The discovery of the causative virus, renamed human immunodeficiency virus (HIV), was a major milestone in the epidemic, paving the way for a blood test and a way to screen blood donors. But it was cancer that laid the foundation.
Both Gallo and Montagnier were able to make their discoveries thanks to Gallo’s previous research on T cell cancers. It was through that cancer research that Gallo’s lab identified the primary growth factor for T cells, called interleukin-2 (IL-2). Without IL-2, it would not have been possible to grow T cells in culture long enough to isolate the AIDS virus. Moreover, before Gallo discovered HTLV-I, there were no known viruses that specifically targeted T cells, the same cells that are depleted in AIDS.
“I sincerely doubt that anyone would have been looking for a retrovirus as the etiological agent for AIDS had HTLV-I not previously been isolated,” wrote Anders Vahlne, a virologist at the Karolinska Institute in Sweden, in a 2009 historical reflection.
That’s not the end of the cancer connection. It was cancer research that helped to explain how a retrovirus might be able to cause both cancer and immunodeficiency—a seeming paradox at the time. After all, the previous retroviruses that Gallo had discovered cause T cells to multiply uncontrollably (i.e., they cause cancer), whereas whatever was causing AIDS caused T cells to die. A retroviral cause of AIDS only makes sense when you put it in the context of other research, on animal cancers, much of it spearheaded by CRI scientists.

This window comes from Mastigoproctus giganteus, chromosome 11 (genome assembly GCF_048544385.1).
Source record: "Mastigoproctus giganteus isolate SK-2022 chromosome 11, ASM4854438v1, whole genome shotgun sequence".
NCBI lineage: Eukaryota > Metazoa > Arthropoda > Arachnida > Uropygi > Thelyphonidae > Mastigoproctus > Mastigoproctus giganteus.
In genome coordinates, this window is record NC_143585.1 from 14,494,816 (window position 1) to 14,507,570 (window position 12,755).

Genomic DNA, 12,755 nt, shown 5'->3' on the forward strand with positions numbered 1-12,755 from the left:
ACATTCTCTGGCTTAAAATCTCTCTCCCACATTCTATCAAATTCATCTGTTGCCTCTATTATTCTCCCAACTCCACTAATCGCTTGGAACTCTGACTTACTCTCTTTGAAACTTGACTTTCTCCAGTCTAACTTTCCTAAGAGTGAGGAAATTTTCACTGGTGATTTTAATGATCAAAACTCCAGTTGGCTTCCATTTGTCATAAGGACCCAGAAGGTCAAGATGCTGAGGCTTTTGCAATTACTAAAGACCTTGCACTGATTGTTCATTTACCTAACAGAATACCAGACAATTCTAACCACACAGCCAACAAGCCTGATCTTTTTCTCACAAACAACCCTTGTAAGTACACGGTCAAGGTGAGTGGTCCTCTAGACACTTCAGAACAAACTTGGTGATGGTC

“Fading Kitten Syndrome”
Former CRI medical director Lloyd J. Old, M.D., had a longstanding interest in animal cancers. In 1975, with funding from CRI, he helped establish The Donaldson-Atwood Cancer Clinic of the Animal Medical Center in New York, which to this day specializes in treating animals with cancer. Old believed that important lessons about human cancer could be learned by studying cancer in animals, and this was just one way in which he supported this effort.
In 1969, Old hired a newly minted veterinarian from the University of Pennsylvania to do a postdoctoral fellowship in his lab at Memorial Sloan Kettering. That postdoc, William Hardy, D.V.M, Ph.D., was interested in studying a newly discovered retrovirus, called feline leukemia virus (FeLV), which caused cancer in cats. In particular, Hardy was interested in understanding how the retrovirus is transmitted.
“The dogma at the time was that these types of viruses, in the mouse and chicken, were all transmitted vertically—inherited in the egg and passed down from one generation to the next,” says Hardy. “You didn’t catch them contagiously.”
But Hardy knew of cases where households of unrelated cats seemed to “come down” with cancer, as well as other anecdotal evidence suggesting a contagious cause, so he decided to address this question directly.
Using a blood test he developed with funding from CRI, Hardy showed that unrelated cats living with at least one cat with a type of cancer called lymphosarcoma had a much higher likelihood of harboring FeLV themselves. Moreover, these FeLV-positive cats were 900 times more likely to develop cancer than they would have otherwise. This work, published in Nature in 1973, was the first to show that a cancer-causing virus could be spread ‘horizontally’ through close contact—in this case, through blood and saliva.